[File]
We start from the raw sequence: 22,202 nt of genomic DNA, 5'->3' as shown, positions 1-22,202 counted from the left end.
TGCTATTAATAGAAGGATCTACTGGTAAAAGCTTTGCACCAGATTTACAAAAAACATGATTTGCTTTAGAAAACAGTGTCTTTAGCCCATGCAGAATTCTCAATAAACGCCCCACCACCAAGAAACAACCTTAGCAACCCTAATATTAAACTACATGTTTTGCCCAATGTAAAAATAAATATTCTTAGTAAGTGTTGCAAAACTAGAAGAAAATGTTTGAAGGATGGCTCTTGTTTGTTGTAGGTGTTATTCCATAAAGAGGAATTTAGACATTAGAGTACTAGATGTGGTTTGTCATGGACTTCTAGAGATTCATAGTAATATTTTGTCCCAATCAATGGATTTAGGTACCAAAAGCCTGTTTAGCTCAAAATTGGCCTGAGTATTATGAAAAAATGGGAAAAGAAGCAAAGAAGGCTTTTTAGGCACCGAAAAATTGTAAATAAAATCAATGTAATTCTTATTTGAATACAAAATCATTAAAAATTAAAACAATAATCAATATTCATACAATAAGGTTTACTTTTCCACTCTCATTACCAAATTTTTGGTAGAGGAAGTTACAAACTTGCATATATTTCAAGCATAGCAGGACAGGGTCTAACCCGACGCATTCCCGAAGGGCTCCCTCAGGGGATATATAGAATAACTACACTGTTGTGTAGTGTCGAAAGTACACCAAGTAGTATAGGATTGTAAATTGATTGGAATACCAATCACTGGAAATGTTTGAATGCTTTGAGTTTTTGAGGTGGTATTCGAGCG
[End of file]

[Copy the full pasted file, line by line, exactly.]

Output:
We start from the raw sequence: 22,202 nt of genomic DNA, 5'->3' as shown, positions 1-22,202 counted from the left end.
TGCTATTAATAGAAGGATCTACTGGTAAAAGCTTTGCACCAGATTTACAAAAAACATGATTTGCTTTAGAAAACAGTGTCTTTAGCCCATGCAGAATTCTCAATAAACGCCCCACCACCAAGAAACAACCTTAGCAACCCTAATATTAAACTACATGTTTTGCCCAATGTAAAAATAAATATTCTTAGTAAGTGTTGCAAAACTAGAAGAAAATGTTTGAAGGATGGCTCTTGTTTGTTGTAGGTGTTATTCCATAAAGAGGAATTTAGACATTAGAGTACTAGATGTGGTTTGTCATGGACTTCTAGAGATTCATAGTAATATTTTGTCCCAATCAATGGATTTAGGTACCAAAAGCCTGTTTAGCTCAAAATTGGCCTGAGTATTATGAAAAAATGGGAAAAGAAGCAAAGAAGGCTTTTTAGGCACCGAAAAATTGTAAATAAAATCAATGTAATTCTTATTTGAATACAAAATCATTAAAAATTAAAACAATAATCAATATTCATACAATAAGGTTTACTTTTCCACTCTCATTACCAAATTTTTGGTAGAGGAAGTTACAAACTTGCATATATTTCAAGCATAGCAGGACAGGGTCTAACCCGACGCATTCCCGAAGGGCTCCCTCAGGGGATATATAGAATAACTACACTGTTGTGTAGTGTCGAAAGTACACCAAGTAGTATAGGATTGTAAATTGATTGGAATACCAATCACTGGAAATGTTTGAATGCTTTGAGTTTTTGAGGTGGTATTCGAGCG